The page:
A police officer described by a judge as a
"spectator from hell" after grabbing the throat of a football
referee could be banned from watching his son play.
Canterbury football's governing body Mainland Football has
recommended to its board that Christchurch Senior Constable
Keith Rose is banned for up to two years after he admitted
abusing a ref and assaulting a referee assistant while
Assistant ref Hayden McCabe was so traumatised by the June 29
incident that he has not officiated a game since.
Rose, a 59-year-old with 42 years' service, was discharged
without conviction and ordered to pay $1500 in emotional harm
compensation. He was placed on restricted duties as he
awaited the outcome of an internal police enquiry and a code
of conduct hearing.
Rose had been sitting in the main grandstand at ASB Park in
Christchurch to watch his son play for Western against
Cashmere Technical in a premier league match.
He made "a number of adverse comments regarding the
performance of the referees during the game", in which his
son's team lost 4-1.
After the heated match, he "collided" with Mr McCabe and
grabbed his throat.
Mainland Football fined Western $2000 over the affair and
suspended its coach Julian Morris for two games for his
team's abuse of the referee.
Mainland Football's judiciary committee determined that those
penalties were sufficient.
But chief executive Mike Coggan says the matter has been
referred to its board to act against Mr Rose.
The board will consider a recommendation at next month's
meeting that Mr Rose be banned from attending any further
fixtures at ASB Park for up to two years.
The fact that Mr McCabe hadn't officiated after the attack
was a major concern for the governing body.
"We don't have enough good quality, young referees anyway, so
we have to make sure we take quite strong stands and take a
zero tolerance policy," said Mr Coggan.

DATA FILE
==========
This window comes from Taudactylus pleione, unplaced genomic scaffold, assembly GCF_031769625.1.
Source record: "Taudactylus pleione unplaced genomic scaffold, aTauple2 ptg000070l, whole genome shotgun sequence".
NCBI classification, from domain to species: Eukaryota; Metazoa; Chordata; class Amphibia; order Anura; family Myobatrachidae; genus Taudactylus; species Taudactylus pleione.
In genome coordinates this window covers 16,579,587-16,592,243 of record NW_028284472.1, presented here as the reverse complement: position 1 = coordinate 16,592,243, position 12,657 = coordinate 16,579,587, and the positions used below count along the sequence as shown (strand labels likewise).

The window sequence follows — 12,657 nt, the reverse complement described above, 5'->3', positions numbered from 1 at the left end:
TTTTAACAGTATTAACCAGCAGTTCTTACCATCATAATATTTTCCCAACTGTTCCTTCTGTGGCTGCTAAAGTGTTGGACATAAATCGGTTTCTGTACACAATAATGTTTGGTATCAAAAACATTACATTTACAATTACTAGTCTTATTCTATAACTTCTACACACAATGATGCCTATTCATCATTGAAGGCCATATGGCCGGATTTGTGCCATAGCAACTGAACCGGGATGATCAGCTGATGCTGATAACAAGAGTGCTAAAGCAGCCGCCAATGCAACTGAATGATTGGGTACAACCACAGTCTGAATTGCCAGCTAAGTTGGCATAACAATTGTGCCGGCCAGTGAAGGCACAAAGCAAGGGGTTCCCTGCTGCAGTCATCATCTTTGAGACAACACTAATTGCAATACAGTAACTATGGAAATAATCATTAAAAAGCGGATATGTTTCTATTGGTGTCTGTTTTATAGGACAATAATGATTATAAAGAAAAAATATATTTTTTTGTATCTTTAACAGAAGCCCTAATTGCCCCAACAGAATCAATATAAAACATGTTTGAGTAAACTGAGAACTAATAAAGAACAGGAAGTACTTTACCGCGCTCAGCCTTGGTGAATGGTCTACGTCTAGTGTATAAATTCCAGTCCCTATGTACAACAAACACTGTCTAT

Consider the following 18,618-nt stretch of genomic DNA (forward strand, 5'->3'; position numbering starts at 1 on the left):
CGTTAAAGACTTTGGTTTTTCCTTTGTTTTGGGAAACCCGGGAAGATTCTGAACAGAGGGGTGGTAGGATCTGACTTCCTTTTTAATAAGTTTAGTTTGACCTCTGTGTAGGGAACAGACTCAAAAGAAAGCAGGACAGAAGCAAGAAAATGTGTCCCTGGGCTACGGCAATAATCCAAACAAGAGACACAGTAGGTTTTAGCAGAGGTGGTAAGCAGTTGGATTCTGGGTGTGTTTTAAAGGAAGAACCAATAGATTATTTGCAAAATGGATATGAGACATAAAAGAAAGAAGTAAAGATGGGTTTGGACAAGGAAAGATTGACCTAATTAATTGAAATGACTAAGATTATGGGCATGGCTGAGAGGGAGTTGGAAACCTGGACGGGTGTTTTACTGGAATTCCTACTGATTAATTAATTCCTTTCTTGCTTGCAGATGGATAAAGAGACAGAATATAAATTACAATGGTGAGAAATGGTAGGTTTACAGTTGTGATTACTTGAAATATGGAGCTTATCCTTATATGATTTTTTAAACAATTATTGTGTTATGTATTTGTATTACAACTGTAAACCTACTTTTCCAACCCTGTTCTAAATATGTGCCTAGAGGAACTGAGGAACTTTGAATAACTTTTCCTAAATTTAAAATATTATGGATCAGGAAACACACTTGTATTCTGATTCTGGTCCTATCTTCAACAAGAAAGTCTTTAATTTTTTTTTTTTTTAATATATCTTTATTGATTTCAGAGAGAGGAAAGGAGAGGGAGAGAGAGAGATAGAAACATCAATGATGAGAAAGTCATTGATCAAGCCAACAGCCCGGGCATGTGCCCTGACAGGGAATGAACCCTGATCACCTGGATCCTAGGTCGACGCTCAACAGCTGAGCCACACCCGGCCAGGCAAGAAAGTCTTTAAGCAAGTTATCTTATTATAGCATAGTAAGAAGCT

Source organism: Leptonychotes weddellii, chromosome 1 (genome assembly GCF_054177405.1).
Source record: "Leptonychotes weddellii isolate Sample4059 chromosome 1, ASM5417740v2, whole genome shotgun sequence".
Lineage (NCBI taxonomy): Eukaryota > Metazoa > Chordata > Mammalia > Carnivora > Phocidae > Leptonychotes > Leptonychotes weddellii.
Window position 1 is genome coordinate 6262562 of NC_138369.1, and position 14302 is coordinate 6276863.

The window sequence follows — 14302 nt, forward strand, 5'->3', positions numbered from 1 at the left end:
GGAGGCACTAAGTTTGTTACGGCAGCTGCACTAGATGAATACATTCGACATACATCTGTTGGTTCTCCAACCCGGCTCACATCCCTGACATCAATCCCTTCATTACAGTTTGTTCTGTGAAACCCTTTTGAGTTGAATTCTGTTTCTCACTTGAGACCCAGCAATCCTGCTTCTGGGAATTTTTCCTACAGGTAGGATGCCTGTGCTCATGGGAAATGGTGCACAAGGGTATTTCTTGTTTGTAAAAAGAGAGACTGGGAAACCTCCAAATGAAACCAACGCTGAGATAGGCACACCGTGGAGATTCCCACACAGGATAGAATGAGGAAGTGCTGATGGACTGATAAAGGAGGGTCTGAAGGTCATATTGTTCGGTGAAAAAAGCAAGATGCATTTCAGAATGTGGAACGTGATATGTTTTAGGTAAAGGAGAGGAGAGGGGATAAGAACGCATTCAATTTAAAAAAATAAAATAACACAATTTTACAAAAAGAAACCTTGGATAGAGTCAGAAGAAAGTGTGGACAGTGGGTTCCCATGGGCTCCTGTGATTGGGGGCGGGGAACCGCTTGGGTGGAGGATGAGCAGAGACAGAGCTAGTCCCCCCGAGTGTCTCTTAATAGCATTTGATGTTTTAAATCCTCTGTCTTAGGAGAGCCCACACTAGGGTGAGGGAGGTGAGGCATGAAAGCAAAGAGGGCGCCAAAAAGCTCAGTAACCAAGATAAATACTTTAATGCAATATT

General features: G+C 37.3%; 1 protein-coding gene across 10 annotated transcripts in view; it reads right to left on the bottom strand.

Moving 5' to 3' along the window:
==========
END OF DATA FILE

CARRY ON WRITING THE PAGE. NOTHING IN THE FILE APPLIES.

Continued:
Last football season was plagued with a number of serious
incidents, which included one club, Waimak United being fined
a record $4000 after officials deceived a disciplinary panel
looking into the case of a player pushing a ref.
Mainland Football is now planning a sideline behaviour
campaign, closely aligned with New Zealand Football's Respect
programme, to stamp out bad behaviour.
The governing body has identified the 11 - 13 age groups,
with over-bearing parents and inexperienced coaches, as
needing the closest assistance.
Sideline ambassadors, a poster campaign, promotional work,
and more coaching of coaches are all part of Mainland's
Footballs plans to clean up the game.
"We're going to focus on that 11, 12, 13, age group where
we've got mass numbers of mums and dads watching their kids
play, and where the result often becomes more important than
the development of their kid," Mr Coggan said.
"Most kids don't want to hear dad yelling at them. And it
comes back to the role of the coach; the way he acts, the way
he talks to mums and dads and the kids. We need to change the
way coaches go about things."
While the younger age groups will be focus of education,
Mainland Football says it will come down hard on older
players who step out of line.
"The message is: if you come before the judiciary committee
this year, expect a hefty suspension or fine for the club."